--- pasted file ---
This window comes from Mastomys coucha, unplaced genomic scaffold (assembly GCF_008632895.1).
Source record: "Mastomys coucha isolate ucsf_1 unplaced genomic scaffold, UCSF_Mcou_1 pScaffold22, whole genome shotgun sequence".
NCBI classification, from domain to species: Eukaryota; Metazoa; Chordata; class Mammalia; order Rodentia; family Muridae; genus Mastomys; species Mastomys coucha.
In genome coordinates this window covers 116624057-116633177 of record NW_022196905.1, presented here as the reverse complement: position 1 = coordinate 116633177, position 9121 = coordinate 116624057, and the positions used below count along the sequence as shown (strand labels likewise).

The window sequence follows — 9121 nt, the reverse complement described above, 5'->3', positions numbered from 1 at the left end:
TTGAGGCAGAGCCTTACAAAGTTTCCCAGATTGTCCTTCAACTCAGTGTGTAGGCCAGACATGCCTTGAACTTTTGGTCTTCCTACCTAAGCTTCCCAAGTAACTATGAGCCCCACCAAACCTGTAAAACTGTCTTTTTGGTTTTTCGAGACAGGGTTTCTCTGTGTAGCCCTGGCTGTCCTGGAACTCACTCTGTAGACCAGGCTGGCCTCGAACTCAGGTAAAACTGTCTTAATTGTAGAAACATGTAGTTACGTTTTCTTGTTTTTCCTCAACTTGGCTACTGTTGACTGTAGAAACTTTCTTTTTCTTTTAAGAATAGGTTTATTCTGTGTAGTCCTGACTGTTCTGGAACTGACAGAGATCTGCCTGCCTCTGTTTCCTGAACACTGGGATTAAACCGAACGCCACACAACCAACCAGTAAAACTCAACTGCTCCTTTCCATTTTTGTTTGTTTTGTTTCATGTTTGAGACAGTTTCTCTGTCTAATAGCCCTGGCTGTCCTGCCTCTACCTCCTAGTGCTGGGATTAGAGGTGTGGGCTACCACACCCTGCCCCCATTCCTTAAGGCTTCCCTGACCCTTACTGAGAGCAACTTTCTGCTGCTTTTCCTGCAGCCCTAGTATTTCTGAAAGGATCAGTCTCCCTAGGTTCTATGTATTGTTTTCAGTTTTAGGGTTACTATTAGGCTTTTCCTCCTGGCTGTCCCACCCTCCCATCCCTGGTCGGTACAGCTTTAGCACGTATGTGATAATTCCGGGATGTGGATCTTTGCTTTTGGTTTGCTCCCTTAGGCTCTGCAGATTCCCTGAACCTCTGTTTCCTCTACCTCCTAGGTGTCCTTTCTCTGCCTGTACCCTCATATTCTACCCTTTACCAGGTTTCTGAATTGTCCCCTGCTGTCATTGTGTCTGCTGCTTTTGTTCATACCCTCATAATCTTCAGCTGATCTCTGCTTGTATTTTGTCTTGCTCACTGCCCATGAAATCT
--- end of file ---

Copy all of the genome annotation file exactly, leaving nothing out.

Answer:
This window comes from Mastomys coucha, unplaced genomic scaffold (assembly GCF_008632895.1).
Source record: "Mastomys coucha isolate ucsf_1 unplaced genomic scaffold, UCSF_Mcou_1 pScaffold22, whole genome shotgun sequence".
NCBI classification, from domain to species: Eukaryota; Metazoa; Chordata; class Mammalia; order Rodentia; family Muridae; genus Mastomys; species Mastomys coucha.
In genome coordinates this window covers 116624057-116633177 of record NW_022196905.1, presented here as the reverse complement: position 1 = coordinate 116633177, position 9121 = coordinate 116624057, and the positions used below count along the sequence as shown (strand labels likewise).

The window sequence follows — 9121 nt, the reverse complement described above, 5'->3', positions numbered from 1 at the left end:
TTGAGGCAGAGCCTTACAAAGTTTCCCAGATTGTCCTTCAACTCAGTGTGTAGGCCAGACATGCCTTGAACTTTTGGTCTTCCTACCTAAGCTTCCCAAGTAACTATGAGCCCCACCAAACCTGTAAAACTGTCTTTTTGGTTTTTCGAGACAGGGTTTCTCTGTGTAGCCCTGGCTGTCCTGGAACTCACTCTGTAGACCAGGCTGGCCTCGAACTCAGGTAAAACTGTCTTAATTGTAGAAACATGTAGTTACGTTTTCTTGTTTTTCCTCAACTTGGCTACTGTTGACTGTAGAAACTTTCTTTTTCTTTTAAGAATAGGTTTATTCTGTGTAGTCCTGACTGTTCTGGAACTGACAGAGATCTGCCTGCCTCTGTTTCCTGAACACTGGGATTAAACCGAACGCCACACAACCAACCAGTAAAACTCAACTGCTCCTTTCCATTTTTGTTTGTTTTGTTTCATGTTTGAGACAGTTTCTCTGTCTAATAGCCCTGGCTGTCCTGCCTCTACCTCCTAGTGCTGGGATTAGAGGTGTGGGCTACCACACCCTGCCCCCATTCCTTAAGGCTTCCCTGACCCTTACTGAGAGCAACTTTCTGCTGCTTTTCCTGCAGCCCTAGTATTTCTGAAAGGATCAGTCTCCCTAGGTTCTATGTATTGTTTTCAGTTTTAGGGTTACTATTAGGCTTTTCCTCCTGGCTGTCCCACCCTCCCATCCCTGGTCGGTACAGCTTTAGCACGTATGTGATAATTCCGGGATGTGGATCTTTGCTTTTGGTTTGCTCCCTTAGGCTCTGCAGATTCCCTGAACCTCTGTTTCCTCTACCTCCTAGGTGTCCTTTCTCTGCCTGTACCCTCATATTCTACCCTTTACCAGGTTTCTGAATTGTCCCCTGCTGTCATTGTGTCTGCTGCTTTTGTTCATACCCTCATAATCTTCAGCTGATCTCTGCTTGTATTTTGTCTTGCTCACTGCCCATGAAATCT